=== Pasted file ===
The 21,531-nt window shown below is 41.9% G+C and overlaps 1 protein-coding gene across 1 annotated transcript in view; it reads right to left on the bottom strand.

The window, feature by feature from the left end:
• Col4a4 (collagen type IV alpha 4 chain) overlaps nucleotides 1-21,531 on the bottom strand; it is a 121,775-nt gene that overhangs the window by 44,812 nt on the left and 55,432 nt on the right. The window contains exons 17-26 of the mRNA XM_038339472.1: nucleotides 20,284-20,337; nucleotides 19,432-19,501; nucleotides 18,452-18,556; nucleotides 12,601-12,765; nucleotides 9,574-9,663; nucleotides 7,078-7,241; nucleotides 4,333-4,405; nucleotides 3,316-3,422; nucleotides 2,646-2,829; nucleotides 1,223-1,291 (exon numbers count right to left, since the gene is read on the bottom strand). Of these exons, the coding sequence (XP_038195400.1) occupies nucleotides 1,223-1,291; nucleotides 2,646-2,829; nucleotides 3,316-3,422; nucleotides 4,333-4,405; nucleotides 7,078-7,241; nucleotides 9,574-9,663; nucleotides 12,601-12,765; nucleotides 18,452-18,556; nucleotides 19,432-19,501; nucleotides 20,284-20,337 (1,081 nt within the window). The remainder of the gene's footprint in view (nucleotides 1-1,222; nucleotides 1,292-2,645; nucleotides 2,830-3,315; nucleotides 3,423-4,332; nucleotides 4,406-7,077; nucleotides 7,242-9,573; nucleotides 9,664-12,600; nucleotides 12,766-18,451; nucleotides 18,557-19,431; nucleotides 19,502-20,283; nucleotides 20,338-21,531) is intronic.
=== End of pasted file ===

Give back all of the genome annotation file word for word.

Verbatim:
The 21,531-nt window shown below is 41.9% G+C and overlaps 1 protein-coding gene across 1 annotated transcript in view; it reads right to left on the bottom strand.

The window, feature by feature from the left end:
• Col4a4 (collagen type IV alpha 4 chain) overlaps nucleotides 1-21,531 on the bottom strand; it is a 121,775-nt gene that overhangs the window by 44,812 nt on the left and 55,432 nt on the right. The window contains exons 17-26 of the mRNA XM_038339472.1: nucleotides 20,284-20,337; nucleotides 19,432-19,501; nucleotides 18,452-18,556; nucleotides 12,601-12,765; nucleotides 9,574-9,663; nucleotides 7,078-7,241; nucleotides 4,333-4,405; nucleotides 3,316-3,422; nucleotides 2,646-2,829; nucleotides 1,223-1,291 (exon numbers count right to left, since the gene is read on the bottom strand). Of these exons, the coding sequence (XP_038195400.1) occupies nucleotides 1,223-1,291; nucleotides 2,646-2,829; nucleotides 3,316-3,422; nucleotides 4,333-4,405; nucleotides 7,078-7,241; nucleotides 9,574-9,663; nucleotides 12,601-12,765; nucleotides 18,452-18,556; nucleotides 19,432-19,501; nucleotides 20,284-20,337 (1,081 nt within the window). The remainder of the gene's footprint in view (nucleotides 1-1,222; nucleotides 1,292-2,645; nucleotides 2,830-3,315; nucleotides 3,423-4,332; nucleotides 4,406-7,077; nucleotides 7,242-9,573; nucleotides 9,664-12,600; nucleotides 12,766-18,451; nucleotides 18,557-19,431; nucleotides 19,502-20,283; nucleotides 20,338-21,531) is intronic.